Nationally recognized, award winning artist Mike Callahan is a fourth generation Nevada native who counts himself privileged to grow up in what he believes to be one of the most beautiful places on earth, the eastern Sierra Nevada mountains near Reno, Nevada where he still lives today. While he has been painting since childhood, he has only been painting in earnest for about the last 5 or 6 years.
Says Mike, “The topography of this area is simply phenomenal; one can go from the high desert to mountainous alpine settings in less than an hour. It is this beautiful and varied landscape that ends up being the subject for a vast majority of my paintings.”
However, if you look through the paintings on Mike’s website, you will quickly see that the Sierra landscape isn’t the only subject Mike typically paints. He also enjoys painting Western themes as well as figurative and portraits.
As you look at Mike’s work, you will notice a great color harmony throughout. While the colors in his paintings run the full spectrum of color seen in nature, harmony is maintained by Mike limiting himself to only three colors plus white on his palette. Instead of referring to this as a limited palette, Mike thinks of it as an unlimited palette as he has not found any color he desires to use that he can’t create from those primary colors.
Mike’s work has been featured in numerous solo, group, and juried shows including the 54th Juried Exhibition at the Haggin Museum in Stockton, California, the second 100 in PaintAmerica’s 2008 Paint the Parks competition, and in May of 2008, Mike received national honors at the Oil Painters of America’s National Juried Show of Traditional Oils winning a coveted Award of Excellence for his painting “Wild Mustangs.”
“Not So Fast” – painted in the studio August 2007
1.) I shot the background that I’m using in this painting several years ago when I was gathering reference for “Sierra Valley”. The cowboy and calves come from a shot taken of my good friend Dennis McCroskey. Not only am I going to change the hue and lighting quite a bit from either reference shot, I’m also going to start this one a little differently than I usually do. I begin by drawing in a two-value sketch of my scene with browns and greens. Once dry, I’ll tone my canvas more like I usually do and then begin the painting from there.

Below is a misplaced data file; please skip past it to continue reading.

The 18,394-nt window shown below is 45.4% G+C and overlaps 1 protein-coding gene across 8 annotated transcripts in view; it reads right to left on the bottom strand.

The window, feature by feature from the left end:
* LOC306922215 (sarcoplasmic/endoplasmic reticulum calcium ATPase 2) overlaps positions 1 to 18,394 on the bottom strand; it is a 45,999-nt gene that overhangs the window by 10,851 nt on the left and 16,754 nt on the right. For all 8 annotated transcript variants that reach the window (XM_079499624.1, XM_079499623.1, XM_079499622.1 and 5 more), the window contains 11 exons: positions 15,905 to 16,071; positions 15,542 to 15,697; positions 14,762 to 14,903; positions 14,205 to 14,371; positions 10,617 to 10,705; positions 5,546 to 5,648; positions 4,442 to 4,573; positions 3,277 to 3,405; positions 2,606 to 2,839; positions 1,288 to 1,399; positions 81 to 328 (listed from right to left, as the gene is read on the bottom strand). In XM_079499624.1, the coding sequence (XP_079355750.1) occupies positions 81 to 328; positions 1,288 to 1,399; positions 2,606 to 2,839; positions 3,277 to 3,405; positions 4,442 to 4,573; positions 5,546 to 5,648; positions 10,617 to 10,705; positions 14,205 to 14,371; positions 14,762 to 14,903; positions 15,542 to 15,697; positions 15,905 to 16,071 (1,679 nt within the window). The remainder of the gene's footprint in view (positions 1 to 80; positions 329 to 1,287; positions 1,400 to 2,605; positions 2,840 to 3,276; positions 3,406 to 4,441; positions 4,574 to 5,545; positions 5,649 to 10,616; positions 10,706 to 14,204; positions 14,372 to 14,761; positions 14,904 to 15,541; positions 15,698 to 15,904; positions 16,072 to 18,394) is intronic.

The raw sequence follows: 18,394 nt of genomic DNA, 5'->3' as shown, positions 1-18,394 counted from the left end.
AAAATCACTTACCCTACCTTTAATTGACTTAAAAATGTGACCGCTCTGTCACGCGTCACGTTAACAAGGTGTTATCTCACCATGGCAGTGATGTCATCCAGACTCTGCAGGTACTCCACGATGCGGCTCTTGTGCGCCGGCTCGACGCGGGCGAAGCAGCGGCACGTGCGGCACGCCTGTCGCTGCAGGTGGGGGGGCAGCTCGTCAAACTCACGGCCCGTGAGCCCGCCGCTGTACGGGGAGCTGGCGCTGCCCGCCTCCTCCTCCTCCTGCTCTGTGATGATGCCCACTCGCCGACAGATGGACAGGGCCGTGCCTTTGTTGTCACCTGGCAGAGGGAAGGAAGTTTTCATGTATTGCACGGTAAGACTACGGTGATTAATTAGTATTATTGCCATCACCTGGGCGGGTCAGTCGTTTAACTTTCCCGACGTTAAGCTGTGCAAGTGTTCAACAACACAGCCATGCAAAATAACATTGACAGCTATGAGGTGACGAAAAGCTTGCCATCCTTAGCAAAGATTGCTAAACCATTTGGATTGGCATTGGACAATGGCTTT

2.) The next day, I go ahead and tone my canvas like I usually do. This time, however, since there’s such a yellowish low Sun feel, I tone the canvas with a more yellow wash rather than the burnt orange color I typically like. I immediately then begin to paint in the sky.
3.) Once I finish laying-in the sky, I go back and refine the edges of the trees and add detail where necessary keeping things somewhat flat and distant by carefully controlling my values.
4.) Today, I spend the majority of my time on the middle ground and the fence. Admitedly, this shot doesn’s show much of the texture and subtle variation that I’ve worked into it. At any rate, I’m just about to begin the “fun stuff”.
5.) I spend a little time on the cowboy and the horse, I want to make sure my drawing is done well and that neither the cowboy nor the horse look funny…I have a little tweaking to do still, but I’m out of time for today.
6.) I feel as though the fence posts jutting up behind the horse were just a little distracting, so I paint them over to the left and then get to work on the calves…now things are starting to take shape a little. More to come…if you aren’t signed-up, you should sign-up for my painting progress newsletter, this is where you’ll get updates to these A2Z posts…go to the painting a day link and you can sign-up there.
7.) So now everything is starting to come together, I block-in the remaining calves and start to fuss a little with my values…I just have the foreground and a little detailing to do and it will be done…
8.) I’m just about finished…I have to paint in the rope around the little bolting calve’s neck and do a little work to the rope he has coiled there and I’ll be calling it done. There was something bothering me about the sky, so I glazed it a little in the upper right corner to bring things in a little. I think it’s better now…